Volume 12 Supplement 1
Bringing rest into consideration: analyzing a database of computational models for multistability of oscillatory and stationary regimes
© Marin et al; licensee BioMed Central Ltd. 2011
Published: 18 July 2011
Biophysically realistic neuronal models are defined in high-dimensional parameter spaces. Brute-force database approaches have proven themselves fruitful in characterizing neuronal models [1, 3, 5]. In a brute-force database approach, the corresponding activities and parameters of the simulated neuronal models are stored in a database, which is further efficiently searched for insightful information about the models. We present a novel technique which combines a brute-force approach with bifurcation continuation methods from the theory of dynamical systems. We considered a database of single compartment neuron model that can display, silence, tonic spiking and bursting activity . A one-parameter bifurcation analysis allowed us to determine stable and unstable stationary states for each case from the database. Using this novel database technique, we systematically tested models for the coexistence of stable stationary states and bursting activity.
Specifically we used this technique to extend the database describing the model of the isolated leech heart interneuron to include stationary states . We took into consideration only those cases that were shown to produce functional half-center oscillators (HCOs) [2–4]. By using the leak conductance (gleak) as the controlling parameter for bifurcation analysis, we showed that the model could exhibit two stable depolarized stationary states and two hyperpolarized stationary states in addition to various spiking and bursting regimes. For different initial conditions as many as three different attracting regimes could be exhibited by a case of the model. We found cases demonstrating either bursting activity, hyperpolarized stationary state or depolarized stationary state.
We investigated the 2,387 cases that produced regular bursting activity, and found that 421 (18%) were multistable. We found that among the latter there were 361 cases which exhibited bistability of bursting and a hyperpolarized stationary state and 47 cases which showed bistability of bursting and a depolarized stationary state. Out of those 361 cases, one case showed bistability of bursting and a second, slightly less hyperpolarized stationary state. Twelve cases demonstrated tristability of coexisting bursting and two stable stationary states, hyperpolarized and depolarized.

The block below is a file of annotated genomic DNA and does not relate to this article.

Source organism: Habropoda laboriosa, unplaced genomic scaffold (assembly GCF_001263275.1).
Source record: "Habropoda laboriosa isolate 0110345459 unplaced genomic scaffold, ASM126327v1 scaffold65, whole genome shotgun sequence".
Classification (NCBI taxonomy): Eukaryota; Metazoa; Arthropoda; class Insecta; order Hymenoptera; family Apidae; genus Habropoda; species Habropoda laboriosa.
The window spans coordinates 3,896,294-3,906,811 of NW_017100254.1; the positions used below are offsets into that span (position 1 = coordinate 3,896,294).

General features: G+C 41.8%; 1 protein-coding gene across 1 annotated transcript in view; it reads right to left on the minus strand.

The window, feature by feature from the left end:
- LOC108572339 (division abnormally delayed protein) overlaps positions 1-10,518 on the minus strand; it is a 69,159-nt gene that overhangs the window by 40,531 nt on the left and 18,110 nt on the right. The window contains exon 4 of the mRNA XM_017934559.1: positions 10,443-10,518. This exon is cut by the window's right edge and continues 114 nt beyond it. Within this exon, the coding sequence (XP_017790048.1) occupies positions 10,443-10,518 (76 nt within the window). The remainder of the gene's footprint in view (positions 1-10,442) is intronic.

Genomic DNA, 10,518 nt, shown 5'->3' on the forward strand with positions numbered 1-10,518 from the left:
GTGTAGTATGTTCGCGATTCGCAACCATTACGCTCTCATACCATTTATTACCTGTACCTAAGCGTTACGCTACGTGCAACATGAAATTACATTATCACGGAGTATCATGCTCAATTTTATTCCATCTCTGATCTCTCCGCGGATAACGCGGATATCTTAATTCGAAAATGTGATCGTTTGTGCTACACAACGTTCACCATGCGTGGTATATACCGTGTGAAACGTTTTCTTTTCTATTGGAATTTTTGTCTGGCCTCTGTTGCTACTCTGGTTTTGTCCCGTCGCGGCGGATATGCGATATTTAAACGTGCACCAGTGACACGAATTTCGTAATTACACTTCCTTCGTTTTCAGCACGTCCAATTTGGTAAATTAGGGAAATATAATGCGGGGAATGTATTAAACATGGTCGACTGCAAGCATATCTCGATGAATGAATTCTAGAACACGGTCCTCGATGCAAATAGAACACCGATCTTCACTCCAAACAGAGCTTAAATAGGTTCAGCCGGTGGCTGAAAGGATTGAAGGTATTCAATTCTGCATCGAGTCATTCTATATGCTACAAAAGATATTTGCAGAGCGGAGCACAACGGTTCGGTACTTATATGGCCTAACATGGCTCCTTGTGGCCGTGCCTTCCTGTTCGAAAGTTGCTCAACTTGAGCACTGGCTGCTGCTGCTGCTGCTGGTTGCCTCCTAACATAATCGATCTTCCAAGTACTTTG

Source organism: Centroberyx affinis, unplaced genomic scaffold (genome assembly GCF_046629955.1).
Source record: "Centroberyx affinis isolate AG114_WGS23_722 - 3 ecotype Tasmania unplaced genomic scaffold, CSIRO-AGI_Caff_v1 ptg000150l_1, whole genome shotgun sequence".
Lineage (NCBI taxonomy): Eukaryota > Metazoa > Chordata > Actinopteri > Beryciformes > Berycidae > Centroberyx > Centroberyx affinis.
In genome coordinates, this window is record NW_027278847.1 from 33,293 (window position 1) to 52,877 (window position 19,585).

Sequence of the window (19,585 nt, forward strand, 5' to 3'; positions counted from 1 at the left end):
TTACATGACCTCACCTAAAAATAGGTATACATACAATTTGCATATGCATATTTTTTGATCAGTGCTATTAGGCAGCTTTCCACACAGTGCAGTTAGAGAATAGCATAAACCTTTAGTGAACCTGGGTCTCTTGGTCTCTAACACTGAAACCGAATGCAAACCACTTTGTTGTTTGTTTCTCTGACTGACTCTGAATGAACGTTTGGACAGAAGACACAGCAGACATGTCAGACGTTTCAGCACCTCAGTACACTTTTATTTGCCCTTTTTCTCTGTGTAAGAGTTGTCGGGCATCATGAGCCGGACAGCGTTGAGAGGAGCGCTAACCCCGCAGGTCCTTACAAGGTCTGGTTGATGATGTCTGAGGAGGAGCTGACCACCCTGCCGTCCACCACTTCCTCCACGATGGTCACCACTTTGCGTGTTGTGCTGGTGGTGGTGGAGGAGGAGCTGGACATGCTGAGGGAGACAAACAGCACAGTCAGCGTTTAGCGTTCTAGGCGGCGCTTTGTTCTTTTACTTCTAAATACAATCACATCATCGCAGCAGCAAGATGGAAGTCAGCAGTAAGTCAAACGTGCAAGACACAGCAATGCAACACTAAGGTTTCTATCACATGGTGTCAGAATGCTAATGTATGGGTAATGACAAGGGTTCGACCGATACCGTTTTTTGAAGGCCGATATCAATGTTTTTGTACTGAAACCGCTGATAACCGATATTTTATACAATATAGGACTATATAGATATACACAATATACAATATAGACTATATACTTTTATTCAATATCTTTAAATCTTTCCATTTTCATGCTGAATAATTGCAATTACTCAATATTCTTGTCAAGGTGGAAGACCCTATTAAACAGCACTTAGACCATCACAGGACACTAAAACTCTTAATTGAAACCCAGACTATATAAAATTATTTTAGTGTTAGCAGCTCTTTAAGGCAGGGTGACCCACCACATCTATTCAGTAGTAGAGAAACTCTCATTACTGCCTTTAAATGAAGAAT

Our method also allowed us to determine that 2,128 out of 2,387 (89%) cases are multistable for some range of g leak values. Among these cases, the majority, 2,078 (98%), showed at least one range of g leak values with two attracting regimes, bursting and a hyperpolarized stationary state.
We also explored the activity of HCOs built of multistable regular bursting model neurons (421 described above) in response to perturbations of the state variables. For a given set of initial conditions, 353 (84%) cases showed functional activity. We further explored the activity of these 353 cases. After 100 seconds of functional activity the state of one of the neurons was reset to be close to a stable stationary state, and the synaptic conductances determining the mutual inhibition of the HCO were set to zero for 5 seconds. This interruption of the normal HCO dynamics produced a perturbation of the state variables. In 96% of these cases, the HCOs exhibited functional bursting, proving itself robust against this perturbation too. Multistability of oscillatory regimes and stationary states poses a threat to functionality of central pattern generators which are required to produce a persistent pattern. The half-center oscillator configuration could serve as network-based protective mechanism against malfunctional multistability. On the other hand multistability of the dynamics of neurons could be functional providing a substrate for memory units, toggle switches, and elements of multifunctional central pattern generators.
BM is supported by the Brazilian agency FAPESP. GC and WB are supported by NSF grant PHY-0750456. AD-M and RLC are supported by NIH grant NS024072
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